WRITING WELL 13 - sicomac avenue

by Susan Weber

John McKee was a kid I’d known since the sixth grade when my dad’s job moved us from Ohio to New Jersey. He was a quiet boy with a crew cut and if nerd had been a part of Ramapo High School’s lexicon, John with his braininess, his tucked-in shirt, his immunity to feminine wiles, would have more than qualified.

I was pimple-faced and baffled by the social proclivity of popular kids. Especially the girls spoke in perky quips to each other and, every so often, to me. My blinking stutter as the brain stem whirred might have amused them, had they taken the time to observe. I can’t say I liked being nonexistent, but by then it was what Mr. Quackenbush in the chem lab would have called a stasis state. My family was a much more reliable cauldron when it came to the distillation of identity and love.

John McKee had pot-handle ears and a straight nose like my grandpa’s, the handsomeness of which my mother pointed out on more than one occasion. Mom was an only child, a daddy’s girl as I never would be. That my siblings and I had to share whatever lavishing our father handed out was yet another unexamined norm.

I remember one time a few of us — a sister, a brother, a mom — took an unlikely after-dinner stroll. We trudged single-file along the narrow berm of Sicomac Avenue, commuter traffic drowning out whatever conversation we intended. Turning off, we wound up in a subdivision I’d never seen before. My teenage brain had been tricking me lately. For instance, when I considered theater kids who smoked outside the gym at school and were said to hitchhike to Greenwich Village on weekends, I envied and admired them in a way I didn’t think my parents would appreciate. Back then, my innocence of the wide world pulling me toward it was yet another invisibility cloak, giving me permission to emerge in my own sweet time. So it didn’t surprise me on our walk when my trickster brain found the long shadows overtaking lawns and modest houses otherworldly and exotic, their magic spell coopting the ordinary trappings of suburbia.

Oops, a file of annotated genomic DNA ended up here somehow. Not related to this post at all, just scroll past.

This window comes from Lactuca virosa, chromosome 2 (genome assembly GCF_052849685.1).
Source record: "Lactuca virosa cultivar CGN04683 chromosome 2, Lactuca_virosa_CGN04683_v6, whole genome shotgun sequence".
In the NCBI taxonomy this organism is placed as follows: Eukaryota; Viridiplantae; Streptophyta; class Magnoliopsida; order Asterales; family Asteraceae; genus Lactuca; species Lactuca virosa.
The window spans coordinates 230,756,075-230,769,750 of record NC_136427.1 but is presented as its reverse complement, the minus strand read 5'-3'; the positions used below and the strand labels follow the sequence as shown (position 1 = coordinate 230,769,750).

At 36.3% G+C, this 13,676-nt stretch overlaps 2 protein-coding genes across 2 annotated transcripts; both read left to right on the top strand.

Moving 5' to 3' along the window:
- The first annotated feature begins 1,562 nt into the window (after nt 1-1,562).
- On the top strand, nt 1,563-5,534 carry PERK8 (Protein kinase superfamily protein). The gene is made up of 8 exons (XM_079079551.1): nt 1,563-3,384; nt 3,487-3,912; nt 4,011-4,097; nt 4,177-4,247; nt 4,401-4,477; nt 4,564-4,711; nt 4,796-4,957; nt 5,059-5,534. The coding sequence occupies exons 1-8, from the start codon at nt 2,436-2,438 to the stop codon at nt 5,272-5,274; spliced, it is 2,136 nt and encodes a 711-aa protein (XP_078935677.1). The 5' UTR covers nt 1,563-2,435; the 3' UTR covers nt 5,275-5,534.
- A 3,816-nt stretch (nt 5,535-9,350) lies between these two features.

Charmed by the curious landscape, I looked up and there stood John McKee. He and a friend or brother were breathless from a bike ride, or flushed from a game of catch on the green lawn I took to be John’s front yard. His appearance toggled a switch in my brain. Uncanny was the evidence that this boy and apparently all my classmates had lives and homes and families outside of school. It was then, as he began to put words together and direct them at me, that I noticed a very thick wad of mucus fluttering from a nostril of his well-appointed nose. In the parlance of the day, this was the kind of thing to gross a budding teenager out. I could neither focus on nor look away from his wavering flag of snot. At the same time the sheer quantity of words he was producing, one or two phrases at least, had me in its alien thrall. I looked, I listened, brain cells thrummed. By the time we were heading back to the homework my mother always remembered, my impression of John McKee had changed from shy boy to kind of interesting person.

In the days and weeks that followed, we did not end up in a story about studious, awkward souls who found young love against all codes of popular social science. Another girl or boy might have figured out how to make that happen. But there are some kids who don’t want to find out everything all at once. And really, which one of us can blame them?

Photo by Mark Dixon CC BY 4.0